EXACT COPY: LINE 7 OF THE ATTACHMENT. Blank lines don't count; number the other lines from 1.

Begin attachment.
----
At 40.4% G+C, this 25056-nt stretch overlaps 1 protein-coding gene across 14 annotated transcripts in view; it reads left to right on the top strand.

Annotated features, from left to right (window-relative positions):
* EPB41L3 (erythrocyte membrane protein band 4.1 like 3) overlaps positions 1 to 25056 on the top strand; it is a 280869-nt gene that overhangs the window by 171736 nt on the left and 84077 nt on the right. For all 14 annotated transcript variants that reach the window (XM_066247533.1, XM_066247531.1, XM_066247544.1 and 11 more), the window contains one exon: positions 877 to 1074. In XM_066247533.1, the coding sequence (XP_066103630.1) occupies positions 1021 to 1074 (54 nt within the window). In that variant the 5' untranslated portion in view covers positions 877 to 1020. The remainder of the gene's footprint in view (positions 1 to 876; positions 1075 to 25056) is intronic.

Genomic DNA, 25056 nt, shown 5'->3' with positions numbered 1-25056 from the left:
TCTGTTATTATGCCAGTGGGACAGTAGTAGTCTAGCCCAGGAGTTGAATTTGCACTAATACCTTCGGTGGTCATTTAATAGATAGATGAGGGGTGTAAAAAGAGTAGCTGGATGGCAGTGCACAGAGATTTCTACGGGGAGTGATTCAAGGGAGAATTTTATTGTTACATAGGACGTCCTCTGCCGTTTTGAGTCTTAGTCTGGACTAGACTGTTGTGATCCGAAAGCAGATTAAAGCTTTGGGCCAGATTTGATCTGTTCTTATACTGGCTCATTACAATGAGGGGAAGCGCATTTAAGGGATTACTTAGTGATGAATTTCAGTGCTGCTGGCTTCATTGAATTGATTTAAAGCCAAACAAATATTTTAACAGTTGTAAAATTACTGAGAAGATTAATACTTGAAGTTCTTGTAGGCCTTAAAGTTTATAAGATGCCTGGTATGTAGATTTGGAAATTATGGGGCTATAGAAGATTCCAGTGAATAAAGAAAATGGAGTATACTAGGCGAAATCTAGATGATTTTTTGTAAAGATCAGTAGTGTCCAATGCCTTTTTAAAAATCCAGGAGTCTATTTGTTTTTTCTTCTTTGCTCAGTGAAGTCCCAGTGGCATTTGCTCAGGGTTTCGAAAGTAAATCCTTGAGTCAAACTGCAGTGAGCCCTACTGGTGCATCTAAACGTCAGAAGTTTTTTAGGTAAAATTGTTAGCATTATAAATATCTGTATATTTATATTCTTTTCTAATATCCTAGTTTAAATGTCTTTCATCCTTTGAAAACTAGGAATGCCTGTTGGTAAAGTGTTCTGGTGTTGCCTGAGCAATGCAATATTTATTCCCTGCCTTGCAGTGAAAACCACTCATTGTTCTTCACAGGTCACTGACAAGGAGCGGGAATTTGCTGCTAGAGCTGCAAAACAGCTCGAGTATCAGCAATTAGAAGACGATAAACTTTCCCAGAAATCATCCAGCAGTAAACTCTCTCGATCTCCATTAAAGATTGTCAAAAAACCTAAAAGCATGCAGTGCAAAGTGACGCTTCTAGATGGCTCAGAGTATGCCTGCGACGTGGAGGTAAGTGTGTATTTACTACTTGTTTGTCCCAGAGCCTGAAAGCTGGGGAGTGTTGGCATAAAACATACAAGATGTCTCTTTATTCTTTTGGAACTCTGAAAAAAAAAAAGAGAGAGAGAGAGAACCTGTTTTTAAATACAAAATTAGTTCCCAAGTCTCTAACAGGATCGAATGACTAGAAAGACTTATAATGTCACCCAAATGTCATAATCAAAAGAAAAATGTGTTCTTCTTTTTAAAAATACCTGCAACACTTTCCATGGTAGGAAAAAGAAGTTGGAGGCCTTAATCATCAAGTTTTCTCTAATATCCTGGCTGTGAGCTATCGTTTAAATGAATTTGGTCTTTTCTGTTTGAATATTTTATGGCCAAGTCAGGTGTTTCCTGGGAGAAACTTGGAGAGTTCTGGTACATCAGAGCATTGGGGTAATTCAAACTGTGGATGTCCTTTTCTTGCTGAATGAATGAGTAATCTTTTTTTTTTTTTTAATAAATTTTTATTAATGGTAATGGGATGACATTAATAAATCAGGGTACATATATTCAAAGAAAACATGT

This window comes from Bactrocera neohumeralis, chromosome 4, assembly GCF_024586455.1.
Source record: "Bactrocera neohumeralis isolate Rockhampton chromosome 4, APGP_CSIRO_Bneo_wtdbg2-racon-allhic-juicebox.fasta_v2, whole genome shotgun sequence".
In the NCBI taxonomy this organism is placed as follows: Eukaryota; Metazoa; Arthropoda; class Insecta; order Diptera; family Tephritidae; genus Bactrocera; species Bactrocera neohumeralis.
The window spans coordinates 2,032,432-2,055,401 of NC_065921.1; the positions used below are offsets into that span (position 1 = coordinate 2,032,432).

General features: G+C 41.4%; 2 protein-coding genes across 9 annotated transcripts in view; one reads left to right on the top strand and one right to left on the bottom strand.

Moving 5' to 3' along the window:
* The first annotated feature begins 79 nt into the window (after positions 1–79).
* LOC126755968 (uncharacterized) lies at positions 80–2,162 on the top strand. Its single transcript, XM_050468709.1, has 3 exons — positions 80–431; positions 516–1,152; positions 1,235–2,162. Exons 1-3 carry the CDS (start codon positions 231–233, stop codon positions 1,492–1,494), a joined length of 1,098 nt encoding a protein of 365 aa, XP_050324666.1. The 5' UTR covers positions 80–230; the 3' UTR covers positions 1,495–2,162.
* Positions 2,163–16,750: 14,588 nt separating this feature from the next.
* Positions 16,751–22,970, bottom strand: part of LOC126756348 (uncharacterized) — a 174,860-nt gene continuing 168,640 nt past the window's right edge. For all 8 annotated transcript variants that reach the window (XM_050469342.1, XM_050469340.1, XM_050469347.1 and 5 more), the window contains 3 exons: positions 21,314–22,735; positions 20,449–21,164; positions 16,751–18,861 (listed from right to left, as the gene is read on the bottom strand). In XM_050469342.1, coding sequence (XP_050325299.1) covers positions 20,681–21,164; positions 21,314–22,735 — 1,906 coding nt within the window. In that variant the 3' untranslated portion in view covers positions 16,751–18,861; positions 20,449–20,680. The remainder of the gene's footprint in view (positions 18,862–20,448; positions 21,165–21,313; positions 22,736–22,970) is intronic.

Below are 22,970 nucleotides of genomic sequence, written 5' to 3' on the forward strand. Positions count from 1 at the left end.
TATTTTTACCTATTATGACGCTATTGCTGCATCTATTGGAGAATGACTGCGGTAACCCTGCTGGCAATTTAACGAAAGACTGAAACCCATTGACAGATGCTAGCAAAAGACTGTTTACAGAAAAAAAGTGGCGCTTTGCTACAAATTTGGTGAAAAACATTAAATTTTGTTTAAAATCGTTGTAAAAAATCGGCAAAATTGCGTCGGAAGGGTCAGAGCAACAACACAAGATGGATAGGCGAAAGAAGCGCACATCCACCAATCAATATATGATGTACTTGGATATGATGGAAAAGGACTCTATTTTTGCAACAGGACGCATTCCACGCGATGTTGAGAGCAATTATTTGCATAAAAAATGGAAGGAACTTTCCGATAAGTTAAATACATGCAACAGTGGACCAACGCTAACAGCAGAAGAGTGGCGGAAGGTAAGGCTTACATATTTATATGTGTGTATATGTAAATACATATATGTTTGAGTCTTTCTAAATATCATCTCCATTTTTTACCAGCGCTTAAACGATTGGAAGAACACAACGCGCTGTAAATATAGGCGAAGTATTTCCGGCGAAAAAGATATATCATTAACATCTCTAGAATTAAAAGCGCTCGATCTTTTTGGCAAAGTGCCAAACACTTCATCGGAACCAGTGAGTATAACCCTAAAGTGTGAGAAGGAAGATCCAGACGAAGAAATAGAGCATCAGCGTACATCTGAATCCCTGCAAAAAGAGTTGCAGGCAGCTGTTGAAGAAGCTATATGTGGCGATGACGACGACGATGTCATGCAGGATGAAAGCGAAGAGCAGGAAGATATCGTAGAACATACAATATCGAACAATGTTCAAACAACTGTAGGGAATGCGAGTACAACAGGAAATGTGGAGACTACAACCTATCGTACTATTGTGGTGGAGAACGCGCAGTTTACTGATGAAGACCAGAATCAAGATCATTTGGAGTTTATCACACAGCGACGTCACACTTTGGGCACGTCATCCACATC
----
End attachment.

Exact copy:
Source record: "Bactrocera neohumeralis isolate Rockhampton chromosome 4, APGP_CSIRO_Bneo_wtdbg2-racon-allhic-juicebox.fasta_v2, whole genome shotgun sequence".